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The lukewarmer meme

The talking point this morning is going to be the history of the use of the term "lukewarmer" at the Making Science Public blog. It focuses on its appearances in the mainstream press, and thus misses the older history, going right back to the late John Daly. Nevertheless it's fun to see the way the term crept into the legacy media after doing the rounds of new media for years beforehand. 

It would have also been interesting to juxtapose the term against the responses from the mainstream, principally the use of the d-word. Mind you, in the era when even President Obama is casually referred to as a climate denier for not toeing the green line, you can see that you are dealing with desperate attempts to smear rather than to enlighten.


The Vatican blinks

Anthony is reporting rumours that the Vatican just blinked on climate change.

Word has it, according to Vaticanist Sandro Magister, Pope Francis has decided to postpone the publication of his long-awaited encyclical on the environment. The reason, according to Magister, is that the Pope realized that the document in its current state had no chance of receiving the approval of the Congregation of the Doctrine of the Faith under the leadership of Cardinal Gerhard Müller.

Mind you, once one realises the horrors that climate change policy is dishing out in the developing world, the Pope should probably be shuddering, as well as blinking.


Science is often flawed

That is the message of this long piece at

Recently, the conversation about science's wrongness has gone mainstream. You can read, in publications like Vox, the New York Times or the Economist, about how the research process is far from perfect — from flaws in peer review to the fact that many published results simply can't be replicated. The crisis has gotten so bad that the editor of The Lancet medical journal Richard Horton recently lamented, "Much of the scientific literature, perhaps half, may simply be untrue."

That science can fail, however, shouldn't come as a surprise to anyone. It's a human construct, after all. And if we simply accepted that science often works imperfectly, we'd be better off. We'd stop considering science a collection of immutable facts. We'd stop assuming every single study has definitive answers that should be trumpeted in over-the-top headlines. Instead, we'd start to appreciate science for what it is: a long and grinding process carried out by fallible humans, involving false starts, dead ends, and, along the way, incorrect and unimportant studies that only grope at the truth, slowly and incrementally.

I'm not sure that this is meant to apply to climate science though.



Sir Paul's new politicking

With his time at the helm of the Royal Society winding down over the rest of the year, Sir Paul Nurse must have been starting to wonder how he could continue his work as a political agitator once he no longer had access to the Royal Society's pulpit. News today reveals that he may be exploring new niches:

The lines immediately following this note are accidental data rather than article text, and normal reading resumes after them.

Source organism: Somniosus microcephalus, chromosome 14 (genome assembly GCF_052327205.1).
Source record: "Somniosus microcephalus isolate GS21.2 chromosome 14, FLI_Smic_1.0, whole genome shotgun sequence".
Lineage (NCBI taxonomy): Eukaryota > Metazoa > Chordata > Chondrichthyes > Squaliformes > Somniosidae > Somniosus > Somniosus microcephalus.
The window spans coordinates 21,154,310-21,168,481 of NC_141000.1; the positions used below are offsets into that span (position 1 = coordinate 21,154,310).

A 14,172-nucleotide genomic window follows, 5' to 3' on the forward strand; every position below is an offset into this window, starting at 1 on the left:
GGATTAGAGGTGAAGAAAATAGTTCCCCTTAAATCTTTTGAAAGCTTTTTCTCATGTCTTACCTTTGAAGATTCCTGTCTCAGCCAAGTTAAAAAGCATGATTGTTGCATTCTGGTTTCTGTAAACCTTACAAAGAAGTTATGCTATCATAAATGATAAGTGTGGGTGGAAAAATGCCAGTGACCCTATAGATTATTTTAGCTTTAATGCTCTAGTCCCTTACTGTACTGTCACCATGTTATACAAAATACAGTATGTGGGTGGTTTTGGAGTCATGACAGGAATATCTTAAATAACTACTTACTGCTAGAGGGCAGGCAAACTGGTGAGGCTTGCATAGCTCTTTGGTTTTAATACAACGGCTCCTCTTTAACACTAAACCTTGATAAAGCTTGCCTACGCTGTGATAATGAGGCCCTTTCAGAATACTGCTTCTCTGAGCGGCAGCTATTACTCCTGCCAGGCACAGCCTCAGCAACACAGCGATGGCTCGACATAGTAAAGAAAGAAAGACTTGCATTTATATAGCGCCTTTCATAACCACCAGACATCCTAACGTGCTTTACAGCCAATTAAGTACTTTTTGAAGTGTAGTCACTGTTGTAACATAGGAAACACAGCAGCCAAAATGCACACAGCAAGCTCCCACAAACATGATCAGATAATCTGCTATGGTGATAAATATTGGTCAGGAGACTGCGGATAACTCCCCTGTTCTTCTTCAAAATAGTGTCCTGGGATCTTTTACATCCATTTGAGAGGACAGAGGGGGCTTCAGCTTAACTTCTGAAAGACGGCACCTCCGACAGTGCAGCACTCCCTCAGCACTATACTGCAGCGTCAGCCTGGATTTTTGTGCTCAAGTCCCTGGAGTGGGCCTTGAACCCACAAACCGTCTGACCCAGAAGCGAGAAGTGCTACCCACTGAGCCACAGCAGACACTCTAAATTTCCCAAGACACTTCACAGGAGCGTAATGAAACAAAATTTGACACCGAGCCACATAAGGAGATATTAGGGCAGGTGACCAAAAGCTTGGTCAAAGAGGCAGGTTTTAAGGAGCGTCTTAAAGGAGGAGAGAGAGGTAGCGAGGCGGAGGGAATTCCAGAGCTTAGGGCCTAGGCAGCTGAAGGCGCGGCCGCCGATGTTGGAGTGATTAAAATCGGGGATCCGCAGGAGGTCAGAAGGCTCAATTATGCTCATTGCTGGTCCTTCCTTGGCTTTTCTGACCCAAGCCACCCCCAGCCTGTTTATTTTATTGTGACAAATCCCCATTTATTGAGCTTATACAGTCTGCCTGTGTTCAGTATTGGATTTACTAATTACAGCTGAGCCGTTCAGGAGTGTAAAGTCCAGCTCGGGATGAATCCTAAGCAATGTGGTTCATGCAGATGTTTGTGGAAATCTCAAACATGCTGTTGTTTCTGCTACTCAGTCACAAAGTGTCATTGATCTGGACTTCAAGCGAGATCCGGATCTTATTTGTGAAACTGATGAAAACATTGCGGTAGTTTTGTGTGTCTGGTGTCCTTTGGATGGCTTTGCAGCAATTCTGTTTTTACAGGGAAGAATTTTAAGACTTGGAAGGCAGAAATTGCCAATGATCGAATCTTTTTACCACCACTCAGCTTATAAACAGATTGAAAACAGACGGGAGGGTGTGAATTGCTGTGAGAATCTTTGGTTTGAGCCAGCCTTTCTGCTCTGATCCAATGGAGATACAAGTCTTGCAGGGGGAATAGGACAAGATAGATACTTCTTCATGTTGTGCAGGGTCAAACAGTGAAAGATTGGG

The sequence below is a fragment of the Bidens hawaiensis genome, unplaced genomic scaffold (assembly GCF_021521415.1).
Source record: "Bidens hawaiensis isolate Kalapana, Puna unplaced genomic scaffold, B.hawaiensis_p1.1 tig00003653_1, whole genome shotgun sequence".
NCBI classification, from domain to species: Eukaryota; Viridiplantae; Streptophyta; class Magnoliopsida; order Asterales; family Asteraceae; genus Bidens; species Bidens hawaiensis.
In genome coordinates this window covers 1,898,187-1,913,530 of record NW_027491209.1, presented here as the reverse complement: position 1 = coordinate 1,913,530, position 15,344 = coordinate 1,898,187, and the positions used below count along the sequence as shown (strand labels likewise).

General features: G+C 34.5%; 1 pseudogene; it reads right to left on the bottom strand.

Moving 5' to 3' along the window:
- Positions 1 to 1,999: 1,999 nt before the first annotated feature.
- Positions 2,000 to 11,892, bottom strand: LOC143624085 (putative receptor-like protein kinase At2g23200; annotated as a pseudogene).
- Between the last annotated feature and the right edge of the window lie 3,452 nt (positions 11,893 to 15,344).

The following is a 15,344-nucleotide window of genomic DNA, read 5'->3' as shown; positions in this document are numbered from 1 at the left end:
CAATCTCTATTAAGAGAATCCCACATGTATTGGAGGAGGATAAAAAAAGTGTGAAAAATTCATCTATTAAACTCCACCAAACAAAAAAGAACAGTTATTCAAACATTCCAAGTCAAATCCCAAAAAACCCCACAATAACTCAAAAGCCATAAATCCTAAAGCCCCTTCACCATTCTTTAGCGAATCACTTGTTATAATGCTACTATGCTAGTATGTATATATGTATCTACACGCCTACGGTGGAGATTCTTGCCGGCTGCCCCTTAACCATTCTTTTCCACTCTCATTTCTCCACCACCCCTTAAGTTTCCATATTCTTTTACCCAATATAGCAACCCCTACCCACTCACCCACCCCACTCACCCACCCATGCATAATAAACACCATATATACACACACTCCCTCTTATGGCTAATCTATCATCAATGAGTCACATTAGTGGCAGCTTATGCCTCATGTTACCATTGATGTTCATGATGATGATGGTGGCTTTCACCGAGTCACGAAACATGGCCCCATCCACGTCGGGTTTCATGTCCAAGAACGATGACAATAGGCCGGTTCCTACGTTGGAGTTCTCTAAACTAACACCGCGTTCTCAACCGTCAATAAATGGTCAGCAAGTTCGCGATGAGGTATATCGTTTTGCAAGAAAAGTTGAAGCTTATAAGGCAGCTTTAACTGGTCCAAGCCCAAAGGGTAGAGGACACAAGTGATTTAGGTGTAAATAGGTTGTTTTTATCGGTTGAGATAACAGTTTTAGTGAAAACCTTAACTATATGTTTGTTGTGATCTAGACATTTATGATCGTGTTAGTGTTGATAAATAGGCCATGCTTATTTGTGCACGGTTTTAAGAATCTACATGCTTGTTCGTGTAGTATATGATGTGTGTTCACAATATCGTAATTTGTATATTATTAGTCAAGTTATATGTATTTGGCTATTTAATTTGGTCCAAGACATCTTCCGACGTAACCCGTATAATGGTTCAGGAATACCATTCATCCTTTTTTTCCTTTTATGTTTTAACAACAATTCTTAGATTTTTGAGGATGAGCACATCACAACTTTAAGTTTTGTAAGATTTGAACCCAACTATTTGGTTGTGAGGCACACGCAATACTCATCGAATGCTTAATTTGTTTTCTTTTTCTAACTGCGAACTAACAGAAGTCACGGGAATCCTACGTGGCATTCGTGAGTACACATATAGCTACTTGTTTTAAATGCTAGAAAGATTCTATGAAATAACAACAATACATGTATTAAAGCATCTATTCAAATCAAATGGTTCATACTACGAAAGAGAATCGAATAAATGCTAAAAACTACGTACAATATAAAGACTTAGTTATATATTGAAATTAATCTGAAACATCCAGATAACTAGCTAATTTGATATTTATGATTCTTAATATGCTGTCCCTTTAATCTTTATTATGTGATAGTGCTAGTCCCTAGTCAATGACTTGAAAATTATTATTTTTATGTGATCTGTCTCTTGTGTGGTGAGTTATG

A high level group of scientists is to be recruited to provide independent advice to the European Commission.

The panel will supersede the role of chief scientific advisor that was controversially abolished last year by new EC President Jean-Claude Juncker.

The commission wants also to strengthen its relationship with the national academies across Europe.

Sir Paul is going to be advising Mr Juncker on the recruitment of this group of scientists, so it will be interesting to see (a) if he ends up on the panel himself and (b) if its ranks are filled with the doomsters and millennarians whose company Sir Paul seems to find so congenial.



Diary dates, divestment edition

There's a Guardian campaign afoot, and academia is leaping into action to help the cause of right-on folk. This time it's the Cambridge lot.

Climate Damage, Portfolio Risk and Fossil Fuel Investments
Date: 12:30-14:00, Monday 27th April 2015
Venue: KH107, Keynes House, Judge Business School, Trumpington Street, Cambridge, CB2 1AG

CSaP Policy Fellow Howard Covington is giving the first EPRG Energy & Environment Seminar of the Easter term 2015. At 12:30 on Monday 27th April Howard will give a paper on "Climate Damage, Portfolio Risk and Fossil Fuel Investments".

Howard is a former investment banker and asset manager, and has been chief executive of two City firms. He is a Trustee of the Science Museum and the Royal Institution, and the first non-academic chairman of the Isaac Newton Institute for Mathematical Sciences at Cambridge. He has written op-ed pieces on climate change for the Wall Street Journal and Financial Times. He is now the Chairman of Science Museum's Finance and Strategy Committee.

Mr Covington seems chummy with Chris Rapley.


Diary dates, hunger games edition

Word reaches me of an event in Aberdeen next week:

How To Feed The World
19 May 2015, 18:00 – 19:30 New King’s 6, Old Aberdeen

A panel of experts will discuss the challenge of feeding the ever-growing population.

The world will have to produce more food in the next 50 years than we have consumed in all of human history; an even more daunting challenge considering this increased production has to come from a finite amount of agricultural land amid a changing climate. As a result, business as usual will not do it and novel strategies are required.

Click to read more ...


Humanitarianism versus environmentalism

Edinburgh University has decided that it will shun the trend among its fellows and refuse to divest its pension fund from the fossil fuelled part of the energy industry. Instead it will require companies in which it invests to report on their emissions.

Companies will be required to report on their emissions and benchmark them according to best performance in their sector.

In addition, the University will focus specifically on companies involved in the extraction of the highest carbon-emitting fossil fuels: coal and tar sands.

The University will withdraw from investment in these companies if: realistic alternative sources of energy are available and the companies involved are not investing in technologies that help address the effects of carbon emissions and climate change.